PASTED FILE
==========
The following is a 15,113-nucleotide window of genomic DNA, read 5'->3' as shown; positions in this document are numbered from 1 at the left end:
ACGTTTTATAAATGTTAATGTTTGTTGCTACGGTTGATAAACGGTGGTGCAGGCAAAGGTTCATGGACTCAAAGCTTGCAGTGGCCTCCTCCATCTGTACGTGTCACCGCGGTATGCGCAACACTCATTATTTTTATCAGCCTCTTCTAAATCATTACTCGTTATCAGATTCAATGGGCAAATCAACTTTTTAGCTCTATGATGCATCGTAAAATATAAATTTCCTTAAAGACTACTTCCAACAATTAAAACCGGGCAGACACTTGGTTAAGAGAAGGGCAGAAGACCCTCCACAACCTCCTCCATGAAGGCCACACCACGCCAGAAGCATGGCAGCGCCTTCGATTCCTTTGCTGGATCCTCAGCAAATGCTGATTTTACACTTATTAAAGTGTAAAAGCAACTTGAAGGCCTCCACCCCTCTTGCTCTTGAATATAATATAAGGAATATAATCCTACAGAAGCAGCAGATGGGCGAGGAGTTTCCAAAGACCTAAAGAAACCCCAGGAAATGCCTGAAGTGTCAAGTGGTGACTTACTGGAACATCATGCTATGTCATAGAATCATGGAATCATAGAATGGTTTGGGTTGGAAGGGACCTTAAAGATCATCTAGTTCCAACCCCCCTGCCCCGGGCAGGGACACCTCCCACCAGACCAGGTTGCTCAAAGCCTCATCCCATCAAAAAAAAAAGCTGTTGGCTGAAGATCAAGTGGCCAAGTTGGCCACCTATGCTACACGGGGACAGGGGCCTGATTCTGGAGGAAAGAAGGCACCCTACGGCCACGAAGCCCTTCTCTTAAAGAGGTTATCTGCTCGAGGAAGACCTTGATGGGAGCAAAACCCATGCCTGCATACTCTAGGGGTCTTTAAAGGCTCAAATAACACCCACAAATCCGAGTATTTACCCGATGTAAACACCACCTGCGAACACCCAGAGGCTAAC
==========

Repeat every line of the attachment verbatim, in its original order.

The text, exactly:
The following is a 15,113-nucleotide window of genomic DNA, read 5'->3' as shown; positions in this document are numbered from 1 at the left end:
ACGTTTTATAAATGTTAATGTTTGTTGCTACGGTTGATAAACGGTGGTGCAGGCAAAGGTTCATGGACTCAAAGCTTGCAGTGGCCTCCTCCATCTGTACGTGTCACCGCGGTATGCGCAACACTCATTATTTTTATCAGCCTCTTCTAAATCATTACTCGTTATCAGATTCAATGGGCAAATCAACTTTTTAGCTCTATGATGCATCGTAAAATATAAATTTCCTTAAAGACTACTTCCAACAATTAAAACCGGGCAGACACTTGGTTAAGAGAAGGGCAGAAGACCCTCCACAACCTCCTCCATGAAGGCCACACCACGCCAGAAGCATGGCAGCGCCTTCGATTCCTTTGCTGGATCCTCAGCAAATGCTGATTTTACACTTATTAAAGTGTAAAAGCAACTTGAAGGCCTCCACCCCTCTTGCTCTTGAATATAATATAAGGAATATAATCCTACAGAAGCAGCAGATGGGCGAGGAGTTTCCAAAGACCTAAAGAAACCCCAGGAAATGCCTGAAGTGTCAAGTGGTGACTTACTGGAACATCATGCTATGTCATAGAATCATGGAATCATAGAATGGTTTGGGTTGGAAGGGACCTTAAAGATCATCTAGTTCCAACCCCCCTGCCCCGGGCAGGGACACCTCCCACCAGACCAGGTTGCTCAAAGCCTCATCCCATCAAAAAAAAAAGCTGTTGGCTGAAGATCAAGTGGCCAAGTTGGCCACCTATGCTACACGGGGACAGGGGCCTGATTCTGGAGGAAAGAAGGCACCCTACGGCCACGAAGCCCTTCTCTTAAAGAGGTTATCTGCTCGAGGAAGACCTTGATGGGAGCAAAACCCATGCCTGCATACTCTAGGGGTCTTTAAAGGCTCAAATAACACCCACAAATCCGAGTATTTACCCGATGTAAACACCACCTGCGAACACCCAGAGGCTAAC